Out of embarrassment about this unspeakable national truth, we all quietly agree to blame the schools for not “post-processing” our children “correctly.” After all, how could it be me/us? If you wait for “society” to finally become compassionate and “accept” your “need” and share your burdens (as Jesus told the rich man to sell his goods and give to the poor), then you will wait till the universe ends, before the schools in America will universally improve. If you can’t wait that long for your children to have a decent chance of getting and succeeding through some reasonably good schooling (or any schooling), then the quickest and surest remedy is to give them a safe, stable and loving home-life. It all depends on how much you really care for the children you’ve brought into this world.

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Rodney Pierce: Point taken. However, I don’t think you completely take the blame off of schools. Yes, home stability and parental involvement are the single best determinants of success, but to dismiss the factor of schools, I don’t think that’s good. It’s like we’re letting them off the hook. I say this as a public school teacher in a largely, rural poor county in northeastern North Carolina. I see the effect of dysfunctional homes on a daily basis, but that doesn’t excuse our role in trying to provide an education of substance for our students. If anything, I think it puts more of a burden on us, as we become in loco parentis according to the law or de facto parents while they’re with us.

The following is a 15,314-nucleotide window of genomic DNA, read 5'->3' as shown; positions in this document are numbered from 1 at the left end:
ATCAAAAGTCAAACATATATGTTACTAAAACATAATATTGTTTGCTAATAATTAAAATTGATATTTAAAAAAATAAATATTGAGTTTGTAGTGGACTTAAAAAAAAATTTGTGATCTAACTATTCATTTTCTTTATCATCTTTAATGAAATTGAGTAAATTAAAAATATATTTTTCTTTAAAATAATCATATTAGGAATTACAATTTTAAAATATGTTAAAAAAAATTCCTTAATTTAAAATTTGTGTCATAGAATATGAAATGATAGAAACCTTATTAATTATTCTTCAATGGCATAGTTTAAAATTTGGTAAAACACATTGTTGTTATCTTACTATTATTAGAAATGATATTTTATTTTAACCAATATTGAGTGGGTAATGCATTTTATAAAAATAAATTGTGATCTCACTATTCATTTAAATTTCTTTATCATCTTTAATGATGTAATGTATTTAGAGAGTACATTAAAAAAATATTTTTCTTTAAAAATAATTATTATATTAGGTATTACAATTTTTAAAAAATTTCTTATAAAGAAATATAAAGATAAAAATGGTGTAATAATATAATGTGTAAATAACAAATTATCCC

Manuel García Jr.: I don’t take the blame entirely off schools, I assign them second place. All the ills about schools, which I mentioned, we experienced first hand. The combination of stupid national and state mandates and required idiotic curricula, and beyond-stupid pacing, all fall squarely on the national, state and local schooling managers (and funding bodies of lawmakers). The idiocies and inadequacies inside the schools fall on the administrators and teachers – this criticism being partially mitigated by the poor funding of schools, and so the low pay does not universally attract the best teaching and administrative talent: Americans prefer to pay football payers millions than to pay real wages – at a Masters and PhD level – for the teachers in public (no tuition) schools. In many countries with rational education policies, schools are treated and administered as a NATIONAL system – this makes all the schools “equal” and their personnel “equally good.”

Finally, despite the disinterest Americans and their corporate rulers have about good primary and secondary education – nationally – there are still an amazing number of teachers who fight these disincentives and who go above and beyond the call of duty to help their students overcome all their life challenges (many of which are unfair challenges for children).

But, it doesn’t have to be this way: first and foremost the parents have to get their shit together and provide a stable home for growing kids into adults (most wildlife – like birds with their nests – do a better job of this than most American parents!). Why don’t they (parents) do this?: because they have never grown up themselves and insist on acting like spoiled brat crybabies, for decades beyond when that should be tolerated.